It’s all change in the FIA WEC calendar 2020/2021. Not only will the new Le Mans Hypercars make their competitive debuts, the calendar has been given a bit of a shake-up too. Some familiar faces return, but there are also some new destinations, as well as a new continent.
New pre-season test date
Following hefty criticism last season for the date of the official pre-season test, the WEC has moved its Prologue event forward to become a pre-season test. The test will take place at Silverstone on the weekend before the first race of the season at the British circuit.
The home of British motor racing will have the honour of hosting the first-ever competitive appearance for the brand-new Le Mans Hypercars on 5 September 2020. One significant change will that the race will be run on a Saturday afternoon and into the evening instead of the Sunday, which is reserved for the four-hour European Le Mans Series race.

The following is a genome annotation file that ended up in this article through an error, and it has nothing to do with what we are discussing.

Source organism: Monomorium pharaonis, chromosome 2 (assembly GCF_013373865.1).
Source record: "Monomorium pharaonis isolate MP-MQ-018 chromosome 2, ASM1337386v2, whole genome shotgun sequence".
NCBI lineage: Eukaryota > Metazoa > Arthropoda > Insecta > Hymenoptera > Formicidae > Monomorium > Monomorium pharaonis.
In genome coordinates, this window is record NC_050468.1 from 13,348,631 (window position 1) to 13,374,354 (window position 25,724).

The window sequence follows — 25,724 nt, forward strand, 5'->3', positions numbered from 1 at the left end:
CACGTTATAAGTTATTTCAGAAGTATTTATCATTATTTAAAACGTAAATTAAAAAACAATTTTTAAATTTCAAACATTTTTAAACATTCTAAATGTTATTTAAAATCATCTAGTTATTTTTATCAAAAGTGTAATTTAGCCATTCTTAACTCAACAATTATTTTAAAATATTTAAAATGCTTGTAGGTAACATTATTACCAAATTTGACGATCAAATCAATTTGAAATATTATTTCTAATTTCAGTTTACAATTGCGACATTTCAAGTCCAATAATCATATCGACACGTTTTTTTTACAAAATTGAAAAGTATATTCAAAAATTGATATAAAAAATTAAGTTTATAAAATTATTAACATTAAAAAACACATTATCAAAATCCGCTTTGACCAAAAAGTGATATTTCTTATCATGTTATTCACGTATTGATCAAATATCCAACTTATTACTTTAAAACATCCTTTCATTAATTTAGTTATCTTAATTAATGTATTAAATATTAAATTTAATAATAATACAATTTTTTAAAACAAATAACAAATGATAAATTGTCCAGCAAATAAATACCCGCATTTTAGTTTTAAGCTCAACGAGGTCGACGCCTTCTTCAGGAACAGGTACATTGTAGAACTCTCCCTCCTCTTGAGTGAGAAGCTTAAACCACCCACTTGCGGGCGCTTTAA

Shanghai and Sao Paulo out, Monza and Kyalami in
It will come as no surprise to see Sao Paulo not returning to the WEC calendar 2020/2021 after the cancellation of the 2019/2020 race. What is more surprising is the removal of Shanghai, which has been an ever-present on the WEC calender since 2012.
In their place come two venues that will get any motorsport fan’s pulse racing. Monza is set to host the FIA WEC for the first time in its history, and will be the first time top-class prototypes have run there competitively since the 2008 Le Mans Series. Monza did, of course, also host the Prologue event in 2017.
Arguably the most significant addition to the 2020/2021 is Kyalami in South Africa. The track has been recently renovated and hosted its first major event for almost 20 years, the International GT Challenge, in late 2019. The 6 Hours of Kyalami in early February will see prototype sports cars return to South Africa for the first time since the 1984 World Sportscar Championship.
Six-hour races back to the norm
The 4-hour format introduced for 2019/2020 at Silverstone and Shanghai has been abandoned following discussions with the teams. Instead, races return to a minimum length of six hours. The 1000 Miles of Sebring and the 8 Hours of Bahrain retained their status as longer races, while the 24 Hours of Le Mans holds its place as the season finale and jewel in the crown.
The calendar remains provisional and is subject to FIA World Motorsport Council approval.
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